Objective: The number of patients with suspected COVID-19 presenting to Australian EDs continues to impose a burden on healthcare services. Isolation is an important aspect of infection prevention and control, but has been associated with undesirable consequences among hospital inpatients. The aim of the present study was to determine if isolation is associated with an increased length of stay (LOS) in the ED. Methods: The Registry for Emergency Care Project is a prospective cohort study with a series of nested sub-studies. The present study was a retrospective analysis of adult patients allocated an Australasian Triage Scale category of 1 or 2 who presented to a tertiary ED between 18 and 31 May 2020. The primary outcome was ED LOS. Regression methods were used to determine the independent association between ED isolation and LOS. Results: There were 447 patients who met inclusion criteria, of which 123 (28%) were managed in isolation. The median (interquartile range) ED LOS was 259 (210–377) min for the isolation group and 204 (126–297) min for the non-isolation group, a difference in median ED LOS of 55 min (P < 0.001). Isolation was independently associated with a 23% increase in ED LOS (P = 0.002) and doubled the odds of an ED stay of more than 4 h (adjusted odds ratio 2.2 [1.4–3.4], P = 0.001). Conclusion: Consistent with the anecdotal experience of Australian ED clinicians, the present study demonstrated an increased ED LOS for patients managed in isolation. Enhanced infection prevention and control precautions will be required during and beyond the current pandemic, creating significant ongoing challenges for emergency care systems.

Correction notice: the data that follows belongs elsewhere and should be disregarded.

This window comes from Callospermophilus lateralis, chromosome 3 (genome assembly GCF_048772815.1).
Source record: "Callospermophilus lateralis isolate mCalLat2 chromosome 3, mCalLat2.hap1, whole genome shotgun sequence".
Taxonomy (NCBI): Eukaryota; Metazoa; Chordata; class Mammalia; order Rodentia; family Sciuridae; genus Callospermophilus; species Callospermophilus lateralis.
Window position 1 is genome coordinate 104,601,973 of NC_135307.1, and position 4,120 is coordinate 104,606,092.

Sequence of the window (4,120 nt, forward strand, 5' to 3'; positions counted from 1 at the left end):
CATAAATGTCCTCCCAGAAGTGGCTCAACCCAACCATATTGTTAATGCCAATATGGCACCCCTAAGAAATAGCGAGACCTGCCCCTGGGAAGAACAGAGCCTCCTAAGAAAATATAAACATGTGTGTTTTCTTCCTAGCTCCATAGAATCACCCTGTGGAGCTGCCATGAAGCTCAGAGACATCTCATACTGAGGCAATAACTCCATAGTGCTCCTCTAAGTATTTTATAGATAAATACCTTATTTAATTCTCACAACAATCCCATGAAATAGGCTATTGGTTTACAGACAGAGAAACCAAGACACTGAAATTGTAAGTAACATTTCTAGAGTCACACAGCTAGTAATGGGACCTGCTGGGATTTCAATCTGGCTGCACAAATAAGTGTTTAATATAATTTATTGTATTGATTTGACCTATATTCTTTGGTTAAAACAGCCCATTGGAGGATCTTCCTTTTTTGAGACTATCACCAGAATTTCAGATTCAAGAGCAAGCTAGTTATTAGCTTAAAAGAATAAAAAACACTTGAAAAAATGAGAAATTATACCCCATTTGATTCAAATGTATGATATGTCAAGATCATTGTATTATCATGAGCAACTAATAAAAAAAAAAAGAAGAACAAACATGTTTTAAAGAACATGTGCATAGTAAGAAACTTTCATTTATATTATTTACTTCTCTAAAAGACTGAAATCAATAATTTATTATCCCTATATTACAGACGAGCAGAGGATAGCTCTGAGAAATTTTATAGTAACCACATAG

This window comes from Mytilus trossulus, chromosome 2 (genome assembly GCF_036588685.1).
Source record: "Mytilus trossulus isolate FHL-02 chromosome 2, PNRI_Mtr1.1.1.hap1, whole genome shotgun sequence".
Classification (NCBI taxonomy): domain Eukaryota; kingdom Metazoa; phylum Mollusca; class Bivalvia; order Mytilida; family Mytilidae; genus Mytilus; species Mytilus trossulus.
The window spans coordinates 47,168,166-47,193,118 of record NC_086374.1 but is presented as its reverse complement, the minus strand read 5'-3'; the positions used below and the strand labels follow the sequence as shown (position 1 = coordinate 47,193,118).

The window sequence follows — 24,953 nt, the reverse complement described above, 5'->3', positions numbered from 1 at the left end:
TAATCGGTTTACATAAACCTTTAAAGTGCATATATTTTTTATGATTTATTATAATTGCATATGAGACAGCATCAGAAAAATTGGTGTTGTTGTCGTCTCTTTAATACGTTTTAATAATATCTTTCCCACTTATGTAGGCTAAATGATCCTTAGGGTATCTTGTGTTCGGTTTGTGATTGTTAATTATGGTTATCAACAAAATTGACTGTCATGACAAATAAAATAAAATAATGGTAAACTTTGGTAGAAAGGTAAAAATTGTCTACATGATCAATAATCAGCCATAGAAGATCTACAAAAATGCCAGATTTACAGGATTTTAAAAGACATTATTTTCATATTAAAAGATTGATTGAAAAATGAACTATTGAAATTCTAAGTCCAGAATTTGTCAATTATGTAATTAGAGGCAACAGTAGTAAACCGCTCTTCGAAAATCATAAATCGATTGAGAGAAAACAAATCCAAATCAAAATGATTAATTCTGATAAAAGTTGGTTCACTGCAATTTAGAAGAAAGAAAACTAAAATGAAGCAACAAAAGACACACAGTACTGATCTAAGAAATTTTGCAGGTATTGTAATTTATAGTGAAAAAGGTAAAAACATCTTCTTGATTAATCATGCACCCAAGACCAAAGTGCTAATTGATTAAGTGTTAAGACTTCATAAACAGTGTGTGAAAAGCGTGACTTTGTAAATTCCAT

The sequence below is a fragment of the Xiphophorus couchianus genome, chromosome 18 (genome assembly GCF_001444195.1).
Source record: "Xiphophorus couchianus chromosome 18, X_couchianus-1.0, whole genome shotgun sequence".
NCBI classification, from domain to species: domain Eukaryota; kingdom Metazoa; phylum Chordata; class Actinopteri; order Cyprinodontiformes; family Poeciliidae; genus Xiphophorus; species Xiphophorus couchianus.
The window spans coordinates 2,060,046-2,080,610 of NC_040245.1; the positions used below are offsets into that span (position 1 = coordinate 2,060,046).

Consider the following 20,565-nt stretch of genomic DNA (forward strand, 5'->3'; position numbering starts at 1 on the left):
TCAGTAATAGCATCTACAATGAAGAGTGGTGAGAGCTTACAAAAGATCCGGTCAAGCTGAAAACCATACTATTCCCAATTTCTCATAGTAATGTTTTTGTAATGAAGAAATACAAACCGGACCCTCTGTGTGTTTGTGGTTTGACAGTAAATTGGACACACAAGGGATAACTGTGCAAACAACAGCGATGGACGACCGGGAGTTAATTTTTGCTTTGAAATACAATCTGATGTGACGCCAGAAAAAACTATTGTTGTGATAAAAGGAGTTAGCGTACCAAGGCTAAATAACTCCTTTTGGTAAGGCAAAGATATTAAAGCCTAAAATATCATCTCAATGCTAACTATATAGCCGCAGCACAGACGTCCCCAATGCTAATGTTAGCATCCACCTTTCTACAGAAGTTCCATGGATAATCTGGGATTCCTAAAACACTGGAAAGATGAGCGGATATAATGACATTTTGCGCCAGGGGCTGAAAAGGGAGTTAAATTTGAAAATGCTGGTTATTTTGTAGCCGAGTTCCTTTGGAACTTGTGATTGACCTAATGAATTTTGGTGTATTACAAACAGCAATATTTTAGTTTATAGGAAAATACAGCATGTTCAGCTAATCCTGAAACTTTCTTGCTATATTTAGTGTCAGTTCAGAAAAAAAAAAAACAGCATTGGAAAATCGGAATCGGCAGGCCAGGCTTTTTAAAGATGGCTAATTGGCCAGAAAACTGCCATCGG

- quality improvement